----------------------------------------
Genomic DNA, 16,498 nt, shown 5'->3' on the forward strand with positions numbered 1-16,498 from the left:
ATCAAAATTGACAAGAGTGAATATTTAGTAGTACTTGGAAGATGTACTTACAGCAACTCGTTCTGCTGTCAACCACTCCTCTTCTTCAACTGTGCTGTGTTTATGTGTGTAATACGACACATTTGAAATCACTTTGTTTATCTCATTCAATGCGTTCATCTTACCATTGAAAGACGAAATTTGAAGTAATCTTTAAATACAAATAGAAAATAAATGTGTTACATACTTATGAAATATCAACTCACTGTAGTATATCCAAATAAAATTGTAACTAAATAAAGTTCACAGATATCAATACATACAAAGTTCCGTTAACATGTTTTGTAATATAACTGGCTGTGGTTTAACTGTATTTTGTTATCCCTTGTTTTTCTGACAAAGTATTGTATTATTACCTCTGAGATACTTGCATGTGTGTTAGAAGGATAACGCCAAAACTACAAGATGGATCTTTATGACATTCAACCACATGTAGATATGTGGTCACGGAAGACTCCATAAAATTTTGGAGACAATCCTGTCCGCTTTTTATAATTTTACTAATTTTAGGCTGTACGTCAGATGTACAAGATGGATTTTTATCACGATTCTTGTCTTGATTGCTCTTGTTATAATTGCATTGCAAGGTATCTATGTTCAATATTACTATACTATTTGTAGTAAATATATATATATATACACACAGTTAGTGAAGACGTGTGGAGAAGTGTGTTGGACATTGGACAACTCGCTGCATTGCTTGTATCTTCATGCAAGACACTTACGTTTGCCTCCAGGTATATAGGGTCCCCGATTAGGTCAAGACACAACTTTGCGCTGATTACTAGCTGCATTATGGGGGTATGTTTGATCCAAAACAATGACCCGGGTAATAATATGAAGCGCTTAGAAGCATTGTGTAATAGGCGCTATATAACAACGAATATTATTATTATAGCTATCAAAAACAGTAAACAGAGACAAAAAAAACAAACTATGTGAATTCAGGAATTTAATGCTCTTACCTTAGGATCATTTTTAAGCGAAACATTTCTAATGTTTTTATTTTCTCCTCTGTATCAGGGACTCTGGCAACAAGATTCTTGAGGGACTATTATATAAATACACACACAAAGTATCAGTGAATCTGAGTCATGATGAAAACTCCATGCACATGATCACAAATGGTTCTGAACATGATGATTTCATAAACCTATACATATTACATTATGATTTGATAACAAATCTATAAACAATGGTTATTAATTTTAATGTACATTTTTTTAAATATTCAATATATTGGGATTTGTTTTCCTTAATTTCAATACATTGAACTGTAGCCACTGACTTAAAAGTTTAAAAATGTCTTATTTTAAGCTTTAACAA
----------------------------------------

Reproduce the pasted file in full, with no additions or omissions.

Genomic DNA, 16,498 nt, shown 5'->3' on the forward strand with positions numbered 1-16,498 from the left:
ATCAAAATTGACAAGAGTGAATATTTAGTAGTACTTGGAAGATGTACTTACAGCAACTCGTTCTGCTGTCAACCACTCCTCTTCTTCAACTGTGCTGTGTTTATGTGTGTAATACGACACATTTGAAATCACTTTGTTTATCTCATTCAATGCGTTCATCTTACCATTGAAAGACGAAATTTGAAGTAATCTTTAAATACAAATAGAAAATAAATGTGTTACATACTTATGAAATATCAACTCACTGTAGTATATCCAAATAAAATTGTAACTAAATAAAGTTCACAGATATCAATACATACAAAGTTCCGTTAACATGTTTTGTAATATAACTGGCTGTGGTTTAACTGTATTTTGTTATCCCTTGTTTTTCTGACAAAGTATTGTATTATTACCTCTGAGATACTTGCATGTGTGTTAGAAGGATAACGCCAAAACTACAAGATGGATCTTTATGACATTCAACCACATGTAGATATGTGGTCACGGAAGACTCCATAAAATTTTGGAGACAATCCTGTCCGCTTTTTATAATTTTACTAATTTTAGGCTGTACGTCAGATGTACAAGATGGATTTTTATCACGATTCTTGTCTTGATTGCTCTTGTTATAATTGCATTGCAAGGTATCTATGTTCAATATTACTATACTATTTGTAGTAAATATATATATATATACACACAGTTAGTGAAGACGTGTGGAGAAGTGTGTTGGACATTGGACAACTCGCTGCATTGCTTGTATCTTCATGCAAGACACTTACGTTTGCCTCCAGGTATATAGGGTCCCCGATTAGGTCAAGACACAACTTTGCGCTGATTACTAGCTGCATTATGGGGGTATGTTTGATCCAAAACAATGACCCGGGTAATAATATGAAGCGCTTAGAAGCATTGTGTAATAGGCGCTATATAACAACGAATATTATTATTATAGCTATCAAAAACAGTAAACAGAGACAAAAAAAACAAACTATGTGAATTCAGGAATTTAATGCTCTTACCTTAGGATCATTTTTAAGCGAAACATTTCTAATGTTTTTATTTTCTCCTCTGTATCAGGGACTCTGGCAACAAGATTCTTGAGGGACTATTATATAAATACACACACAAAGTATCAGTGAATCTGAGTCATGATGAAAACTCCATGCACATGATCACAAATGGTTCTGAACATGATGATTTCATAAACCTATACATATTACATTATGATTTGATAACAAATCTATAAACAATGGTTATTAATTTTAATGTACATTTTTTTAAATATTCAATATATTGGGATTTGTTTTCCTTAATTTCAATACATTGAACTGTAGCCACTGACTTAAAAGTTTAAAAATGTCTTATTTTAAGCTTTAACAA